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Australian banks struggle with social media

  • 04 November 2010
  • Written by 
  • Published in Networking

Australian banks may well grasp the importance of mobile banking, with most now offering smartphone apps (St George last week becoming the first local to unveil an Android app) but they are still in the sandpit when it comes to social networks. It's ironic in a week when social networks have been flooded with negative sentiment about the banks' perceived profit grab.

Delegates at the 5th Future of Banking and Financial Services conference organised by FST Media today heard from a range of banking executives, all struggling to make sense of social networks. In a keynote address St George Bank ceo Rob Chapman, said that the bank had recently taken its 'first steps in social media' by running a Facebook campaign and opening a Twitter account.

Mr Chapman acknowledged however that it was early days and the bank didn't have many Twitter followers yet. In fact at time of writing the bank had 48 tweets to its name and 213 followers, but wasn't following anyone.

Mr Chapman summed up the sentiment of most bank executives at the conference by noting; 'It's important to our customers so we want to be there.'

What to do when you are there remains the challenge for banks.

As BankWest chief information officer Andy Weir noted; 'Whilst traction is being generated, no-one has cracked how they can leverage social networks.' Nevertheless he believes it is a question of 'when rather than if.'

Mr Weir added that 'One reason why financial services are struggling a little bit is that customers want security, comfort and confidence. But they want us to innovate and that is the paradox.'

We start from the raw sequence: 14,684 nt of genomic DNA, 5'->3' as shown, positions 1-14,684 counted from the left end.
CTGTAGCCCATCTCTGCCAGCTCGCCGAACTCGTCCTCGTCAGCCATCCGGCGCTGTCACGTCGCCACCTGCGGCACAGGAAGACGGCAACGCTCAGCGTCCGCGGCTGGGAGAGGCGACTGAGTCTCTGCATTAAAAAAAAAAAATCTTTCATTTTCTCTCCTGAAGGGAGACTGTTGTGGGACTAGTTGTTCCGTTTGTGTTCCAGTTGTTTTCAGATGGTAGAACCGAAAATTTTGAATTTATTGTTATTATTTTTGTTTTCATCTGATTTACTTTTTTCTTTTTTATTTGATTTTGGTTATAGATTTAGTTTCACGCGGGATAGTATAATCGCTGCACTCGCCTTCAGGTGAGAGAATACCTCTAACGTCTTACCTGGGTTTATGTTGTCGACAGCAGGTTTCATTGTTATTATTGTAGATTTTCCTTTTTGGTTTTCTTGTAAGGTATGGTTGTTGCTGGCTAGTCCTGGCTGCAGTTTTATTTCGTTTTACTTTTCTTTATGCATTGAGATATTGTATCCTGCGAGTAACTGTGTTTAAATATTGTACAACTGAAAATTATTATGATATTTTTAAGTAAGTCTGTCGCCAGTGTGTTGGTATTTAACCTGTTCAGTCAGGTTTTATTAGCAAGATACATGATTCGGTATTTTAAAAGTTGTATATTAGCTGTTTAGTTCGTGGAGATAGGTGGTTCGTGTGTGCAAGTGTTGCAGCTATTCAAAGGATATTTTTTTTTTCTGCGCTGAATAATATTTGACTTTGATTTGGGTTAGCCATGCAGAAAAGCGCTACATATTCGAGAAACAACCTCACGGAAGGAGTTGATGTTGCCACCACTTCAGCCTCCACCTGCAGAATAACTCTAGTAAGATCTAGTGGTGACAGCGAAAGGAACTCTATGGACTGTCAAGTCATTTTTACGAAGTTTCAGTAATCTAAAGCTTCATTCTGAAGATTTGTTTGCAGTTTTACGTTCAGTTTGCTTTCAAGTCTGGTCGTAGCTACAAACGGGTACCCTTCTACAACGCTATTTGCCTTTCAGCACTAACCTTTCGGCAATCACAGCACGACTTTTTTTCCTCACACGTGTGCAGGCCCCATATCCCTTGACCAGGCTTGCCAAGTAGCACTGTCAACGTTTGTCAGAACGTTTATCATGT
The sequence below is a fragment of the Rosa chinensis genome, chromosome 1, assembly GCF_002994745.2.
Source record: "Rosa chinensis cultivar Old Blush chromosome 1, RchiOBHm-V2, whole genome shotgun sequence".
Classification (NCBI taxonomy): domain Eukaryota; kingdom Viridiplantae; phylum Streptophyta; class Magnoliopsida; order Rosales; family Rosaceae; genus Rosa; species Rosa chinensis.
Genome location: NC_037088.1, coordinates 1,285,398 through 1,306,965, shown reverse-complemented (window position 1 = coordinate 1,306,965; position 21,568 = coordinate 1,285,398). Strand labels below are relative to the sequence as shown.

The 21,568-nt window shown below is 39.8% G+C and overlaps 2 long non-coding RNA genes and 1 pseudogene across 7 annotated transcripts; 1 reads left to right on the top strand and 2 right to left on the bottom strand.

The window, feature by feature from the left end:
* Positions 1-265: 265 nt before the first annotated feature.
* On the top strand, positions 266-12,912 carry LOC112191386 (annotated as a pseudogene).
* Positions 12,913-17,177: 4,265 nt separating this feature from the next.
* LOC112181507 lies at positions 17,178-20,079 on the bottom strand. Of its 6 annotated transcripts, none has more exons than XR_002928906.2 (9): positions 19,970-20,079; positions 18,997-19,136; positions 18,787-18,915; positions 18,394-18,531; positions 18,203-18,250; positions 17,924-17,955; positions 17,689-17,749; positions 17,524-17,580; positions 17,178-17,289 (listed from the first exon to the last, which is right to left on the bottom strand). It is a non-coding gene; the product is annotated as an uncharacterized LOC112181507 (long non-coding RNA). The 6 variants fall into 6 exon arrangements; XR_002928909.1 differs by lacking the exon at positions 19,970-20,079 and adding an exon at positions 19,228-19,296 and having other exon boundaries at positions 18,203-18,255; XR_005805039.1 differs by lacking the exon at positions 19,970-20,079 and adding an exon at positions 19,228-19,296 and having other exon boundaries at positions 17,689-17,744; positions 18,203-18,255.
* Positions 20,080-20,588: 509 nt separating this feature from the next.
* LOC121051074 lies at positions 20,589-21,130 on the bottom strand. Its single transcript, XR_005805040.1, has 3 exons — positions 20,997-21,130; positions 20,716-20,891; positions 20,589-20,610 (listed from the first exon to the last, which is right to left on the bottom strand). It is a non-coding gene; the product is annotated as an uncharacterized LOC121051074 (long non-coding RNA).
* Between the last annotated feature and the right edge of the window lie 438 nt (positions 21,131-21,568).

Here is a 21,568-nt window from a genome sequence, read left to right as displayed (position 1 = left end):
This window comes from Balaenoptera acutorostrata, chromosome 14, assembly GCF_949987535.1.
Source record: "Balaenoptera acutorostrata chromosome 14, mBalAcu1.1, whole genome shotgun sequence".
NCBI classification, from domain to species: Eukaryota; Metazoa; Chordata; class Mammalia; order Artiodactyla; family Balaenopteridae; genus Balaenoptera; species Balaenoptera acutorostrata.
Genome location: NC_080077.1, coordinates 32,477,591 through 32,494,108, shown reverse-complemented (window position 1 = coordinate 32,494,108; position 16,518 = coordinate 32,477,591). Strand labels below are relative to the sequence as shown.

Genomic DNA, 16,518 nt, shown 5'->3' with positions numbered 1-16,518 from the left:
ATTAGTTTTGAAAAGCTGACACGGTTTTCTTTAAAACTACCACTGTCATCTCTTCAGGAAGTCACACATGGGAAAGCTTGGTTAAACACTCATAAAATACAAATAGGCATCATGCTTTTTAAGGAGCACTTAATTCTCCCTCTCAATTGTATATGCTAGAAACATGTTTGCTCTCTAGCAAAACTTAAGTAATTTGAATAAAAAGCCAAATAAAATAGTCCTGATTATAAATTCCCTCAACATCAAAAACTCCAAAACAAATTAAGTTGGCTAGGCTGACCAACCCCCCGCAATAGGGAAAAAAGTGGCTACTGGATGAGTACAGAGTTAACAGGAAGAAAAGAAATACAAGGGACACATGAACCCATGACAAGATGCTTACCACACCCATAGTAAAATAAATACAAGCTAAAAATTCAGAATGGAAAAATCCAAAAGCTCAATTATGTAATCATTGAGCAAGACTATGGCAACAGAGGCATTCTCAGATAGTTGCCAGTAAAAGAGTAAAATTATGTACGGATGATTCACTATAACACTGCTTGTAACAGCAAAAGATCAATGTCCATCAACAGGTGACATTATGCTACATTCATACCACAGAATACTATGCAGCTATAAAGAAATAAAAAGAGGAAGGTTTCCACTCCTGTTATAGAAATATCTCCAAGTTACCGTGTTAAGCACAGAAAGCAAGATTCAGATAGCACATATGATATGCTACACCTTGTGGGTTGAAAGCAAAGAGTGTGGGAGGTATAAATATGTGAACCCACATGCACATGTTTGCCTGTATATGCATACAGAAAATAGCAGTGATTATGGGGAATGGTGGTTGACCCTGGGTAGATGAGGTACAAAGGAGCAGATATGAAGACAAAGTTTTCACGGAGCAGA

For some financial organisations, such as the internet only brand UBank which NAB opened for business in 2009, social media is considered a very important marketing tool. According to Susan Kidd, the bank's business engagement partner; 'It is about the interactions between customers and whether they come to UBank.'

UBank has just over 3000 followers on Twitter, and is following a similar number. It also seems to have worked out how to use the network as more than an online corkboard, which has been St George's approach to date, by interacting with followers and keeping a close eye on sentiment.

Taking the next step may be more of a challenge. As Westpac's Randy Fennel, general manager of engineering and sustainability, technology noted; 'Using social media for awareness is one thing - for advice another.'

According to Aman Narain, the group head of remote banking for Standard Chartered Bank; 'Traditionally people went to branches to get their advice. Now people go to the internet and social media.

'The challenge for banks is to get the balance right. We have to manage confidentiality.'

But he believed that there was a real risk for banks which did not experiment with social networks, and keep a close eye on the sentiments raised there. He said that already in Asia regulators were monitoring social networks, and had in some cases taken action based on commentary which had appeared in posts.


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